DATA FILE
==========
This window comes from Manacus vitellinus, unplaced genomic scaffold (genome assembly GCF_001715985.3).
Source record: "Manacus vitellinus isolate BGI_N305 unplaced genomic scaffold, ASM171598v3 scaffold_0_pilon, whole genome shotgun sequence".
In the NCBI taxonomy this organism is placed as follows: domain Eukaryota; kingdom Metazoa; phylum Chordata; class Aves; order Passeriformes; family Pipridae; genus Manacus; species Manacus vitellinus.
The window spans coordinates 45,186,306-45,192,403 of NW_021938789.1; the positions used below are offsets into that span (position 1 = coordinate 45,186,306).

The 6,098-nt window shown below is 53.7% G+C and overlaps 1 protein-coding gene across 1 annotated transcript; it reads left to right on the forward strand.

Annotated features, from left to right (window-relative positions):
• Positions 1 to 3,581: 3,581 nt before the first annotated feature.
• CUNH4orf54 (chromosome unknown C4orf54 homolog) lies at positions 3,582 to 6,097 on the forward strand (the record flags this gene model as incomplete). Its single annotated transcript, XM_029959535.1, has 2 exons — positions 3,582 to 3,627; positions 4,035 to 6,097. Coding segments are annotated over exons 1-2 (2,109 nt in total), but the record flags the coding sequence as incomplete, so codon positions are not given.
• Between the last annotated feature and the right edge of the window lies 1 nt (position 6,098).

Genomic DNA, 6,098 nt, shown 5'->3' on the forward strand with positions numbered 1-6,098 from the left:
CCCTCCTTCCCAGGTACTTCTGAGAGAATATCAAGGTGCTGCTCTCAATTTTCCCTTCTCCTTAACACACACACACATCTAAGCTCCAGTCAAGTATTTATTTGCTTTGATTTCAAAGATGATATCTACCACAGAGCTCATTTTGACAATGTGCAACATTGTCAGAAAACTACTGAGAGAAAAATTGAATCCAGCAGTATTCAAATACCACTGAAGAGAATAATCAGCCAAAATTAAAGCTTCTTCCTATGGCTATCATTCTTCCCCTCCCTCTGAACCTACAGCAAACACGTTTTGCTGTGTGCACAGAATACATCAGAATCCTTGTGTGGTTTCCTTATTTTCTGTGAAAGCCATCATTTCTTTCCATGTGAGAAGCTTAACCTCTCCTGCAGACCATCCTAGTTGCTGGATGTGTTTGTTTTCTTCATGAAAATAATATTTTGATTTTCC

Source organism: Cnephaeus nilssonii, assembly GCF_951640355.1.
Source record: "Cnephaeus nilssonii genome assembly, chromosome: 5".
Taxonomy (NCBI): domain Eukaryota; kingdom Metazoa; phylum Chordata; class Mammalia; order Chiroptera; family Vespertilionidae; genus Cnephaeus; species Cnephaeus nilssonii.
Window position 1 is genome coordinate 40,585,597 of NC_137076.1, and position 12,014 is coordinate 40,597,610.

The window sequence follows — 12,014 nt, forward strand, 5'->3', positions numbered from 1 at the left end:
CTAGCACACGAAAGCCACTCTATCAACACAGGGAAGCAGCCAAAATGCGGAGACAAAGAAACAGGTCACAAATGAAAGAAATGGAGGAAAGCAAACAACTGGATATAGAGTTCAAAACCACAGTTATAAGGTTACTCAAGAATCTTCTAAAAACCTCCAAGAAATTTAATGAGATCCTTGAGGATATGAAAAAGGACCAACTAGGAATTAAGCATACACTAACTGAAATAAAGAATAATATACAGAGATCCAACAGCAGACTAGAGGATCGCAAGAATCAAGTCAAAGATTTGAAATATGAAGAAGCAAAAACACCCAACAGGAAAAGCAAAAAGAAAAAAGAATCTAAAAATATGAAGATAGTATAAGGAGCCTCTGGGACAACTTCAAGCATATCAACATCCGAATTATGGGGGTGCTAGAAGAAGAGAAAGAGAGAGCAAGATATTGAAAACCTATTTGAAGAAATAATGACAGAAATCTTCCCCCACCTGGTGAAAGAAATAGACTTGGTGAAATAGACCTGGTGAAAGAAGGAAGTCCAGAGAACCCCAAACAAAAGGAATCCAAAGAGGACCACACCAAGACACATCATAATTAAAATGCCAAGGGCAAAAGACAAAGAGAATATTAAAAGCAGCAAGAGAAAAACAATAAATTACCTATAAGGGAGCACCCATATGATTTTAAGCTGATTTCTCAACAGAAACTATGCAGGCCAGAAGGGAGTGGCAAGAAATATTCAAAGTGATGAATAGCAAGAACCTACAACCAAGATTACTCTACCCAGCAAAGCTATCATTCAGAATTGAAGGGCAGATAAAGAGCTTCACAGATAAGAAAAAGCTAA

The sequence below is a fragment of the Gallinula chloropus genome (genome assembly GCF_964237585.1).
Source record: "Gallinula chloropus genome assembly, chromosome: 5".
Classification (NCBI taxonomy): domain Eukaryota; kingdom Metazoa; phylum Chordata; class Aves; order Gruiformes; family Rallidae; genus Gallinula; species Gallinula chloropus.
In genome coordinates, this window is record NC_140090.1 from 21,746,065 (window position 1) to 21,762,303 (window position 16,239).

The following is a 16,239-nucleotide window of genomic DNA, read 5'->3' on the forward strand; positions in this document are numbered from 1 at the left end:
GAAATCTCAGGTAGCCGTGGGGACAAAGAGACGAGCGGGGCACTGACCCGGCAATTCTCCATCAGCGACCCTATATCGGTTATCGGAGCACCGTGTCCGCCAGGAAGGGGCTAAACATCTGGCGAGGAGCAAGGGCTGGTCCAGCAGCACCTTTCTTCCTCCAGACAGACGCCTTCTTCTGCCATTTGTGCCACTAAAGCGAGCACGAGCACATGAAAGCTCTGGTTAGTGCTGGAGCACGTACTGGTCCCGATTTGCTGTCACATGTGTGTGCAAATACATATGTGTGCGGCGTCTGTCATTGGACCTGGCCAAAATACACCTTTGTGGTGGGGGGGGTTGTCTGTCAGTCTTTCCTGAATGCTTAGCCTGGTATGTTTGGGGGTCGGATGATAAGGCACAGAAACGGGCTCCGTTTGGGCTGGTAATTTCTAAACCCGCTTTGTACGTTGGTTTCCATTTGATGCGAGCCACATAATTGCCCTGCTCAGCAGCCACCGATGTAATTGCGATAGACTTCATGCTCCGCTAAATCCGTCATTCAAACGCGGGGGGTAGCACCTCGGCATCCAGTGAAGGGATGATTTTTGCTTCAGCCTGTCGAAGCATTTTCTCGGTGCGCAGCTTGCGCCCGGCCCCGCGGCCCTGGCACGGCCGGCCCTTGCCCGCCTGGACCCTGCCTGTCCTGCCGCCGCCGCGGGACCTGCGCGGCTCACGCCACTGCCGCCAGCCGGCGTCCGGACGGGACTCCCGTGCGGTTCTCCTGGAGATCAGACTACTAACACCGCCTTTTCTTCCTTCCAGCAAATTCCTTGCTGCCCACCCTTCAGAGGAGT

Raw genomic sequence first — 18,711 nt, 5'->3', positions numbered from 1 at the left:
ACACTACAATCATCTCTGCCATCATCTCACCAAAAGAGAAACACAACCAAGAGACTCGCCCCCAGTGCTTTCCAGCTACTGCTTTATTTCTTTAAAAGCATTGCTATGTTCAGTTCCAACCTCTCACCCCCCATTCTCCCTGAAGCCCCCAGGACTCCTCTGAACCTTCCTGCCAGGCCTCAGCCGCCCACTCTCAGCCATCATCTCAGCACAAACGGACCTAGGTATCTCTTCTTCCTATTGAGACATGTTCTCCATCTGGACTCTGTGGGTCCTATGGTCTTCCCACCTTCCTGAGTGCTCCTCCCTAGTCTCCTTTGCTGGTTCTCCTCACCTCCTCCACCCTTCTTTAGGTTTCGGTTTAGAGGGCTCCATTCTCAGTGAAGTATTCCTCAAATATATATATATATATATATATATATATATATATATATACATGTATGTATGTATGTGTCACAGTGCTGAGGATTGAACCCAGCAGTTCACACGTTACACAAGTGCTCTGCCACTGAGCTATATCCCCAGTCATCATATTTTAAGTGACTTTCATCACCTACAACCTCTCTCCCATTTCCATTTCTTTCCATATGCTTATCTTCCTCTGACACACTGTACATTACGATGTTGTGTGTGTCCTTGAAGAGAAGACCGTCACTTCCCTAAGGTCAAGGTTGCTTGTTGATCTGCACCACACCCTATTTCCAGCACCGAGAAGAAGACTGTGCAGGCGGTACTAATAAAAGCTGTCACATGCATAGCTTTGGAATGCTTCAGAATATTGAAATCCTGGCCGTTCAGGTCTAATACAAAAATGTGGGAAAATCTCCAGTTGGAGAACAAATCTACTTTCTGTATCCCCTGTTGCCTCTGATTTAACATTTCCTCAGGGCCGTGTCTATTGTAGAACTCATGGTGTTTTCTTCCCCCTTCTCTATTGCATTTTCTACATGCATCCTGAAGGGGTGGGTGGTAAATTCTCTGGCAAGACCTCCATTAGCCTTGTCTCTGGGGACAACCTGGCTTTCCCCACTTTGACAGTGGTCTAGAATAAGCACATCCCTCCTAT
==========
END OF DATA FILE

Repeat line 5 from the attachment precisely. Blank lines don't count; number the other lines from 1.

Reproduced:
The 6,098-nt window shown below is 53.7% G+C and overlaps 1 protein-coding gene across 1 annotated transcript; it reads left to right on the forward strand.